February 24, 2015

The one that got away

After falling in love with an entirely different country, Viewpoints columnist questions the life of the mind.

There’s something sexy about the first time you open Plato; the big questions, the little details, the fact that you’re reading the guy to whom all philosophy is a “footnote.” But, eventually, the allure wears off, and Plato is just 50 more pages on top of that P-set and exam, 50 more pages on those bagged eyes. I’ll call this phenomenon PPSD (Post-Plato Stress Disorder): a sense of disillusionment with the vibrant life of the mind promised at the University of Chicago. What about the life of the heart? Or the soul?

By the time first year came to a close, I was suffering from a severe case of PPSD; I was dissatisfied not only intellectually, but also socially, romantically, and religiously. Before coming to Chicago, my boyfriend and I decided that my first year would be my trial year— if I loved the University, I would stay; if not, I would move to Israel and live happily ever after with him. After we broke up in fall of first year, the thought lingered—if I were still with him, would I still be here? I came to Chicago to study economics and philosophy, but due to some unfortunate class scheduling conflicts, econ could no longer be an option. By moving to Israel, I would have been able to study exactly what I wanted—PPE (philosophy, politics, economics) at the Hebrew University. While asking myself, “Should I stay or should I go?” I wondered whether a seemingly impractical philosophy degree from UChicago was really worth it. How far could the UChicago name really get me?

Yet perhaps I only like Israel because I associated the country with the first time I uttered, “I love you,” or because I was on a gap year program detached from the struggles of everyday life. So this past summer, I made sure to go back to the land of milk and honey and ended up falling in love again—this time not with a G.I. Jew or Start-Up Stud—but with Israel.

I was in a war zone, for God’s sake, a place where rocket sirens rang more often than cell phones—how could I enjoy it? Israel is a strange place where a Hamas anthem “Up, do terror” intended to demoralize Israelis was turned into a summer smash; a place where war brings people together to help, to pray, to protest, to question; where the newspaper is burgeoning with heated and significant debates everyone has an opinion on; where friends are family; where strangers will give you rides, invite you for a Shabbos meal; where my “crazy” curls aren't considered crazy; where Birkenstocks are worn at weddings; and where my private interests are public. All those Hebrew songs I discovered on YouTube play in cafés and on the radio and I finally had people to discuss how this line was “a brilliant play on chapter four of the Song of Solomon” with. I feel a strange connection to Hebrew, which simultaneously feels dearer than my mother tongue English, while maintaining the lure of the foreign.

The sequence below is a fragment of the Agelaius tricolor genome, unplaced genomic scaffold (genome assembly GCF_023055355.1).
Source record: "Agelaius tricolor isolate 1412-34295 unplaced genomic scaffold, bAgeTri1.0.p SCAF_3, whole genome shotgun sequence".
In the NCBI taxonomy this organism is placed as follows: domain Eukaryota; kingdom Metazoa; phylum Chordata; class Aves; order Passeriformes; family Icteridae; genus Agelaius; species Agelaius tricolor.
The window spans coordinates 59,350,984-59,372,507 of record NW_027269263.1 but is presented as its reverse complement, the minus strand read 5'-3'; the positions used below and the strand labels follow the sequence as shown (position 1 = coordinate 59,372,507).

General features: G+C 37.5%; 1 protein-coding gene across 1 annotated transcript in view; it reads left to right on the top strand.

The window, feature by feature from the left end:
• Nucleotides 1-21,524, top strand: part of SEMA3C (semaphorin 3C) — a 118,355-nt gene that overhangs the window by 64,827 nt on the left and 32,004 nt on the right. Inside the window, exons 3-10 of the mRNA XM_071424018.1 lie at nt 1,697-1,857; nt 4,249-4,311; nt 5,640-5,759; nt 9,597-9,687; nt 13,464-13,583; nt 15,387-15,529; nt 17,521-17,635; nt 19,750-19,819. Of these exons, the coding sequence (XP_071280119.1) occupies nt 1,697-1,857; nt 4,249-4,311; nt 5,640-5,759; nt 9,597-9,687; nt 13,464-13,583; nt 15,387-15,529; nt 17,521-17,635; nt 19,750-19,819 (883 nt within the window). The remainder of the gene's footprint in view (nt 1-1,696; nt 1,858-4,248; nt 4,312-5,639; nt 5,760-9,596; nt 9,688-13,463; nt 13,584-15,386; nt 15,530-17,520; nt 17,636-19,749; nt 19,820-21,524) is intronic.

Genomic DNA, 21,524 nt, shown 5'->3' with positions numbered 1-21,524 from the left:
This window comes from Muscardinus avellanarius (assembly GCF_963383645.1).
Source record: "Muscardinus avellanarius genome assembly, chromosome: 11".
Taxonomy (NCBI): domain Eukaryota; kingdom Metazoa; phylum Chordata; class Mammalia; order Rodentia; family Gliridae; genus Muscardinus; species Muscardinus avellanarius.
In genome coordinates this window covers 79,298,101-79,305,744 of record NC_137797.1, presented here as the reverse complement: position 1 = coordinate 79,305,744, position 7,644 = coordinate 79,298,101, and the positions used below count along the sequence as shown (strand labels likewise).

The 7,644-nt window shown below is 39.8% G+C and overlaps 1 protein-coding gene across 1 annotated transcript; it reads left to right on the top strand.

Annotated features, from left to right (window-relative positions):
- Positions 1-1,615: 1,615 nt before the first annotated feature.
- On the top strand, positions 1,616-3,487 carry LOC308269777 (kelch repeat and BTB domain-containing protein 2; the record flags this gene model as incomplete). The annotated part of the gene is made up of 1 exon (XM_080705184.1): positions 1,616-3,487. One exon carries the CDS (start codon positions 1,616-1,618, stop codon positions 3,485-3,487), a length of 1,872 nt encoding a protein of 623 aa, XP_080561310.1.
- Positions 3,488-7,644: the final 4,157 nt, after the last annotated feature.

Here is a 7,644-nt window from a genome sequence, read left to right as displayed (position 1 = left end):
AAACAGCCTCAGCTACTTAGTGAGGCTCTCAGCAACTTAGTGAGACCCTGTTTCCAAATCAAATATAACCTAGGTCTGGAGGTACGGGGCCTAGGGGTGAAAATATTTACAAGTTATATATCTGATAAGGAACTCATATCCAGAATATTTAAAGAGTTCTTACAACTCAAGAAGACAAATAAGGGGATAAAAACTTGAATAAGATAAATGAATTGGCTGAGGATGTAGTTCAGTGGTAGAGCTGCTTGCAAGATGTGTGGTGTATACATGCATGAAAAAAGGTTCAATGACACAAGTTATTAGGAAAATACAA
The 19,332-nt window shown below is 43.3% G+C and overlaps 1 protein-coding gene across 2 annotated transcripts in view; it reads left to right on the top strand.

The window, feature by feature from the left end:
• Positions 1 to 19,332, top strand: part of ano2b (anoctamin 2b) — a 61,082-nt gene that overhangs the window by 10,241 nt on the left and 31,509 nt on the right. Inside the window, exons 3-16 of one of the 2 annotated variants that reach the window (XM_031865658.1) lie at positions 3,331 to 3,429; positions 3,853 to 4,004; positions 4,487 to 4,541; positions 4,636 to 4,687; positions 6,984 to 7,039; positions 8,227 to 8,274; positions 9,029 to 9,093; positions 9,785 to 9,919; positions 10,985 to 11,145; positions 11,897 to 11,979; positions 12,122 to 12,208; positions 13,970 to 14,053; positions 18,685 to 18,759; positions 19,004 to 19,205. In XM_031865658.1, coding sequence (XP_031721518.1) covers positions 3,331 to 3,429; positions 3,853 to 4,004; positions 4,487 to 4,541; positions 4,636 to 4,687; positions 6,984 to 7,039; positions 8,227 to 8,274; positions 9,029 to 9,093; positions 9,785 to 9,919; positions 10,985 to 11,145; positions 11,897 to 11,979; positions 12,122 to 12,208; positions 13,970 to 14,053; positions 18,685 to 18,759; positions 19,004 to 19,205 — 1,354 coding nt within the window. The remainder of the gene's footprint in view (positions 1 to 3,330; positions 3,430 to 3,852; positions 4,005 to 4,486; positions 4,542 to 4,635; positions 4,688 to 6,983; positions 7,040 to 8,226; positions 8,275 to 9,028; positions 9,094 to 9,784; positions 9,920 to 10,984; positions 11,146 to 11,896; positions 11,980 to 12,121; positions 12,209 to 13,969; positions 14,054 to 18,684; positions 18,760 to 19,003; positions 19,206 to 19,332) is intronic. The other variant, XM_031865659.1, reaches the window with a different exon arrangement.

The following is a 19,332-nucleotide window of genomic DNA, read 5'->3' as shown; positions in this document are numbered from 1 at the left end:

Here I am, an American, feeling like a stranger in the Windy City. People understand me in Israel. My forwardness isn't strange or “rude”; it’s the norm. Israelis are known for being blunt. It may even be said that the country has more water than political correctness. People there understand my quotes and associations, my questions, my mentality.

I was 17 when I visited Israel for the first time, and I wasn’t too impressed. It’s not that I’ve grown up in a Zionist youth group and my parents only fed me falafel. In fact, I don’t think (at least not consciously) I would like to be there for any ideology—I’m just very happy in the Holy Land. And I’m not deeply miserable at this University either; I’m just considerably more contented in Israel.

There are two main compartments of life: the personal and the professional. In Israel, the former is prioritized, in America the latter. At UChicago your life is college; in Israel you have a life, and you also happen to go to college. In short, the difference can be summed up as follows: The Regenstein is open 24/7 and at Hebrew University the library is open from 9 through 21:45 from Sunday through Wednesday, and from 9 to 19:00 on Thursday.

Granted, I am writing this in the Regenstein Library (yes, at an hour that an Israeli library would be closed). I’m giving the life of the mind one last shot. Maybe I stay for the leg up in grad school applications, maybe because of UChicago’s material resources—or maybe I’m just an emotional masochist who finds pleasure in even the dullest passages of The Republic. Indeed, I was unsure about my decision until I visited China over winter break on a UChicago trek. There, I realized I could enjoy myself somewhere that was not Israel and that I could be attracted to someone who didn’t smell of hummus. I saw how halfway around the world there was a community I could be a part of that wasn’t Jewish—the community of UChicago alumni with shared experiences and values of their own.

Since then, I’ve come to terms with my decision and have even grown to thrive in the daunting yet rewarding role of advocating for Israel on campus. I am embracing both the secular and theological spring of opportunities—be they clubs, workshops, or services that only a world-class institution offers. I am now the master of my schedule, only taking courses I want to take—even ones in economics. I am getting a once-in-a-lifetime experience here in Hyde Park and if all else fails—well, I’ll always have Israel.

Eliora Katz is a second-year in the College studying philosophy.